We want to challenge the view that the pinnacle for a career in IT is the role of CIO. I believe that in today’s digital economy, CIOs are strong candidates to be the next CEOs. Traditionally businesses across the globe tend to hire CEOs from accountancy stock, but I believe we are about to see a change as the role of IT continues to change the face of business.

We’ve been promoting the role of CIO for many years, championing them to make the move into the executive boardroom as the role of IT has changed within business and society in general. Our vision is for the next generation of digital leaders – the chief innovation officer - CIO 2.0. I believe this is a natural extension to the role of the CIO that will lead to the top seat.

IT is no longer a back room function, it has stepped into the boardroom itself – not in fixing the CEO’s laptop - but in enabling business to achieve dramatic change, whether to accommodate growth, achieve savings or deliver e-commerce. Indeed a recent Harvard Business Review article on Big Data highlighted that users don’t want IT projects, they want information services. This shouldn’t be a surprise given that the ‘I’ in CIO stands for information and not IT.

However, many organisations are unaware of what they need next and so it’s something that we’re going to have to define and manage for ourselves as IT professionals.

The path to CIO 2.0 may be challenging, but the rewards will make the journey worth taking. One of the first things CIOs need to do is shrug off the image of being a fixer of technology and therefore by association allowing themselves to be regarded as an IT manager - this disrupts the complete IT value chain to nobody’s advantage.

CIOs should be able to aspire to the CEO seat. It requires the so called 'soft' skills that supplement technical know how, and enable us to talk the language of the board. This is no trivial exercise as the skills armoury includes emotional intelligence, political awareness, service, people leadership, marketing, visioning, and business awareness. A modern day CIO should already have these skills or at least a subset of them, but now they’re more important than ever in taking the next career step.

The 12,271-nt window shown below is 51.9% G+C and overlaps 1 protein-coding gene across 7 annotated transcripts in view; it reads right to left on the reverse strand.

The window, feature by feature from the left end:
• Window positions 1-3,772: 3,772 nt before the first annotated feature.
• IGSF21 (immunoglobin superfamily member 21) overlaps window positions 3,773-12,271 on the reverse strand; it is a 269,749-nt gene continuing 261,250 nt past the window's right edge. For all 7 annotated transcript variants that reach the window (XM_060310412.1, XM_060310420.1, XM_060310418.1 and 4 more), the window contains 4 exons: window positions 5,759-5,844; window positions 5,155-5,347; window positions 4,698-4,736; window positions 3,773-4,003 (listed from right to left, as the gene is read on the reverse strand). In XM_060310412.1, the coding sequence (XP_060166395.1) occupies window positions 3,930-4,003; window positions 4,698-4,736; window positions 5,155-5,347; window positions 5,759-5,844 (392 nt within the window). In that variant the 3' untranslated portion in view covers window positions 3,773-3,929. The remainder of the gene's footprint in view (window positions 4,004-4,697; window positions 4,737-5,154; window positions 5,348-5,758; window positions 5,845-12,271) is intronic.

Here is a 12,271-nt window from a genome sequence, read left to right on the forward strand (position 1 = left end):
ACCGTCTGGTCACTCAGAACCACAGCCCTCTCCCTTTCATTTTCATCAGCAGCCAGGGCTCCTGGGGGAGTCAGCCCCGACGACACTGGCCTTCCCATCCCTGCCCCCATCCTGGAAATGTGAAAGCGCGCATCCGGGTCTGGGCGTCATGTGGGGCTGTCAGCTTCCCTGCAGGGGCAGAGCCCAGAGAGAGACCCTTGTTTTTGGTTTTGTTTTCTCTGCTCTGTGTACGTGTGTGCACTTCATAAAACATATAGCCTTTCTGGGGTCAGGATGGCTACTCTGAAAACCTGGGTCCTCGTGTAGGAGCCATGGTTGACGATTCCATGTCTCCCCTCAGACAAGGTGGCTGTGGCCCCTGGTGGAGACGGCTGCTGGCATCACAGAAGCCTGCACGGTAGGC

Equally important is the need for a good team; the saying goes that you are only as good as your people. It’s important therefore for CIOs to ensure that standards and development programmes are in place to ensure consistent high quality across the team. In many respects, the skills a team needs are the skills that all leaders need.

This is truly an exciting time for the CIO. The role of IT in business has changed. IT is no longer a back office function; today CIOs and their teams lead business change, and, increasingly, innovation. This means the CIO needs to be at the cutting edge of the decision making and planning processes. Depending on how ahead of the technology curve the CIO is positioned, can mean the difference between opportunity and threat.

Boards should recognise that their CIOs are the hub of innovation, working across the business to drive change and enable better business. CIOs need to be fully conversant with the business challenges facing their organisation, whether private, public or third sector.

A key part of a CIO’s role is to work with board colleagues to develop and to own fully the organisation’s strategy. Technology leadership should become an essential and common path to the board if UK plc is going to continue to be equipped to compete on a global scale.

I, for one, am looking forward to the future where CIOs are not only on the board, but are also taking the lead as the CEO. Those organisations who embrace this will drive real progress and emerge as winners.